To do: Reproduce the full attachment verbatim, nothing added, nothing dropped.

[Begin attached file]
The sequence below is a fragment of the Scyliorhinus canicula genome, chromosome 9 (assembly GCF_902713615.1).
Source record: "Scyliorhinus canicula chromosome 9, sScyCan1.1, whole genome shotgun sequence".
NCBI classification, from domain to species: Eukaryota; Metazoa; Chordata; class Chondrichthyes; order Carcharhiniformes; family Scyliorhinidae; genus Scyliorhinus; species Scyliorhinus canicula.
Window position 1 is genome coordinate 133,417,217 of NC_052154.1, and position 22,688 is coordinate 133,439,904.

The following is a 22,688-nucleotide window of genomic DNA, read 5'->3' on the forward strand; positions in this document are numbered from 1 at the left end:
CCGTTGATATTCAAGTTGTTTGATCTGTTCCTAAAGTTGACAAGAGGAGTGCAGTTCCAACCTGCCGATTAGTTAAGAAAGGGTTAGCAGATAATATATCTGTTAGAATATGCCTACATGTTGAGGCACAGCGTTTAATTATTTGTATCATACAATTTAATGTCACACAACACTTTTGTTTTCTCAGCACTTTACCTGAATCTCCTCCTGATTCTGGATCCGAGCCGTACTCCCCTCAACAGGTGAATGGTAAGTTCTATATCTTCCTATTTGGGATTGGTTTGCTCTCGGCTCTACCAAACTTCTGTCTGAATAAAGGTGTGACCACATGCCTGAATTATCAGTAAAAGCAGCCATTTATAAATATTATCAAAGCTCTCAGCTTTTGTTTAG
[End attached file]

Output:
The sequence below is a fragment of the Scyliorhinus canicula genome, chromosome 9 (assembly GCF_902713615.1).
Source record: "Scyliorhinus canicula chromosome 9, sScyCan1.1, whole genome shotgun sequence".
NCBI classification, from domain to species: Eukaryota; Metazoa; Chordata; class Chondrichthyes; order Carcharhiniformes; family Scyliorhinidae; genus Scyliorhinus; species Scyliorhinus canicula.
Window position 1 is genome coordinate 133,417,217 of NC_052154.1, and position 22,688 is coordinate 133,439,904.

The following is a 22,688-nucleotide window of genomic DNA, read 5'->3' on the forward strand; positions in this document are numbered from 1 at the left end:
CCGTTGATATTCAAGTTGTTTGATCTGTTCCTAAAGTTGACAAGAGGAGTGCAGTTCCAACCTGCCGATTAGTTAAGAAAGGGTTAGCAGATAATATATCTGTTAGAATATGCCTACATGTTGAGGCACAGCGTTTAATTATTTGTATCATACAATTTAATGTCACACAACACTTTTGTTTTCTCAGCACTTTACCTGAATCTCCTCCTGATTCTGGATCCGAGCCGTACTCCCCTCAACAGGTGAATGGTAAGTTCTATATCTTCCTATTTGGGATTGGTTTGCTCTCGGCTCTACCAAACTTCTGTCTGAATAAAGGTGTGACCACATGCCTGAATTATCAGTAAAAGCAGCCATTTATAAATATTATCAAAGCTCTCAGCTTTTGTTTAG